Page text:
MOSCOW, Aug. 17, 2020 /PRNewswire/ -- Scientists from NUST MISIS have found a way to increase the fracture toughness of silicon carbide, a promising structural material for the production of refractory parts, by 1.5 times. Such results were achieved due to the formation of reinforcing nanofibers in the structure. In the future, the technology will expand the scope of silicon carbide application as a structural and refractory material, including for the aircraft construction. Articles about the development have been published in Ceramics International and Materials.
The global silicon carbide market as of 2019 is estimated at $ 2.58 billion and is projected to grow by 16% per year. Silicon carbide is rarely found in nature; therefore, this promising material is synthesized artificially.
Silicon carbide is increasingly used in various industries as a semiconductor, construction material, abrasive and refractory material. For example, its use for the manufacture of turbine blades and parts for internal combustion engines would significantly raise the operating temperatures in engines and significantly increase their characteristics: power, tractive power, efficiency, environmental friendliness, etc. Also, silicon carbide ceramics produced from cheap feldspar and quartz sand can successfully replace parts from alloys containing scarce cobalt, nickel, and chromium, which are used in motor engineering.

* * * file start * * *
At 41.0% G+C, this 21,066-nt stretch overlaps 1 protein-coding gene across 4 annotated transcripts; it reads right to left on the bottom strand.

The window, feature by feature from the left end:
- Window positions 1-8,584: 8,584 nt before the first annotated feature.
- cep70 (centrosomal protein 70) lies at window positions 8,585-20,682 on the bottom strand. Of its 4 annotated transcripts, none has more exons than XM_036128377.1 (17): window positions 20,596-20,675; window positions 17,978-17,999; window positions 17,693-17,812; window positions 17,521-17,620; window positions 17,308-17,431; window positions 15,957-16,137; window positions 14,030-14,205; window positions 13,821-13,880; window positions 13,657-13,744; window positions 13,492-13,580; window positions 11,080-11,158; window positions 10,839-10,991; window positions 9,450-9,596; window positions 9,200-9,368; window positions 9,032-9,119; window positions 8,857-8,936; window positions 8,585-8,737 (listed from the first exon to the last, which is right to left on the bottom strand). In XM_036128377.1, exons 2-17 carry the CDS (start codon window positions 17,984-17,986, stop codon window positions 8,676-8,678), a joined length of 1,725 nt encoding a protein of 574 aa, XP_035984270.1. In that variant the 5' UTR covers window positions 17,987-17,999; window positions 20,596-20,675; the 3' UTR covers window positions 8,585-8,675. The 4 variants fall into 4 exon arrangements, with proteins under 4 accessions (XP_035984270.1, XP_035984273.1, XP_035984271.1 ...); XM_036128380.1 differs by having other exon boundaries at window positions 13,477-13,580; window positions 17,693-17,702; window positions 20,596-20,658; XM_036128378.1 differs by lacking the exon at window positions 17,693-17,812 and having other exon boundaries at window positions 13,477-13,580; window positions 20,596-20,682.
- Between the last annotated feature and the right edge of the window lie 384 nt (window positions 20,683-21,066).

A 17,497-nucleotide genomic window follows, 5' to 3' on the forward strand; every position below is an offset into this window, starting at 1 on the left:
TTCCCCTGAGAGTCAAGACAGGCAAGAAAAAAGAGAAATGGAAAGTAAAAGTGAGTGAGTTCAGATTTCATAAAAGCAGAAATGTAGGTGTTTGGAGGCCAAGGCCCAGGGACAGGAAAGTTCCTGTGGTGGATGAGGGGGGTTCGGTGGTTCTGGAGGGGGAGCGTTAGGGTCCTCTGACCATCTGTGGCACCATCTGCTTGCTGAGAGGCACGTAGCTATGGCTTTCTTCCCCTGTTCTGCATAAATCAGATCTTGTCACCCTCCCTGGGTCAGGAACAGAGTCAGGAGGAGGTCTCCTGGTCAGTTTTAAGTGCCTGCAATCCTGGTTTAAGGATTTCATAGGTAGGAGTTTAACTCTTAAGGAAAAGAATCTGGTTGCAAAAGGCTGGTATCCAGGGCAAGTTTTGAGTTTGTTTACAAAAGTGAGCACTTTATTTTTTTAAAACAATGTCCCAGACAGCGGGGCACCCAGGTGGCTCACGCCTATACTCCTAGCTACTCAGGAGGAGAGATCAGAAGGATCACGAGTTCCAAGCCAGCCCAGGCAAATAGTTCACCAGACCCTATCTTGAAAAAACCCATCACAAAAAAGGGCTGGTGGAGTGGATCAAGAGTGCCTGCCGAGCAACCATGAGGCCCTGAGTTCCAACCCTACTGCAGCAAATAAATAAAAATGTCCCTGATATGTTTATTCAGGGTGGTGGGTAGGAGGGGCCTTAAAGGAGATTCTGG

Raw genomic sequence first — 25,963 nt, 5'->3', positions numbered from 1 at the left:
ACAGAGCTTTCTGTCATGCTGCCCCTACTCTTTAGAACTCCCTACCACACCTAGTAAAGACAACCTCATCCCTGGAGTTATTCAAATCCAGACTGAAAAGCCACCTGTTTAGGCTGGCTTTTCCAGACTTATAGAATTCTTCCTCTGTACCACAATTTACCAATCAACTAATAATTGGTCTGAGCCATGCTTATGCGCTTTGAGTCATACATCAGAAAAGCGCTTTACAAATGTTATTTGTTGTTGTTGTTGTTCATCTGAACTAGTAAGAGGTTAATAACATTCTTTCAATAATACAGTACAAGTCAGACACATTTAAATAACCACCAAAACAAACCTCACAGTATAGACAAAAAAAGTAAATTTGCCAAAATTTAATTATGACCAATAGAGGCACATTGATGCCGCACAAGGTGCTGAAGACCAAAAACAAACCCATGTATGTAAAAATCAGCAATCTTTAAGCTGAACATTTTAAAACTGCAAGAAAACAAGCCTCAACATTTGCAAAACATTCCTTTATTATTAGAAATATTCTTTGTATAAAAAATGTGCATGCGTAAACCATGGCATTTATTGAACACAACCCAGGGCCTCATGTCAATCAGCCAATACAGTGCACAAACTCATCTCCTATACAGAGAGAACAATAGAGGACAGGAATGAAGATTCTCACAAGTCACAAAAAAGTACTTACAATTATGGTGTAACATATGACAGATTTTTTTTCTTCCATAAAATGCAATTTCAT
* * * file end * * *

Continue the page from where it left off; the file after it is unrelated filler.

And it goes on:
The key problem of silicon carbide ceramics is that it works well in compression, but is very sensitive to structural defects and therefore often has low tensile and bending strengths, as well as low crack resistance.
Scientists from NUST MISIS have found a way to improve sintering ability and increase the flexural strength and fracture toughness of silicon carbide ceramics by forming reinforcing nanofibers in it using the technology of self-propagating high-temperature synthesis. The synthesis has been carried out at several stages. First, powders of silicon, carbon, as well as tantalum and PTFE have been mixed in a planetary mill, then the resulting mixture has been burned in a reactor. Nanofibers have been formed during the combustion process. At the last stage, the product has been sintered in a vacuum oven.
"Thanks to the effect of the combined addition of tantalum and PTFE, we were able to synthesize a material with a silicon carbide matrix reinforced with silicon carbide nanofibers. These nanofibers activate the sintering of the ceramic and increase the sintered material strength characteristics since they serve as a barrier to fracture propagation" says the main author, Dr. Stepan Vorotilo from SHS Center in NUST MISIS.
Nanofibers decreased the required sintering temperature and duration from multiple hours at 1800-2000°C to 60 min at 1450°C.
Further, scientists plan to continue work on increasing the fracture toughness and strength of the material. The combination of good mechanical characteristics and cost-effectiveness of the production process will expand the scope of silicon carbide application as a structural and refractory material.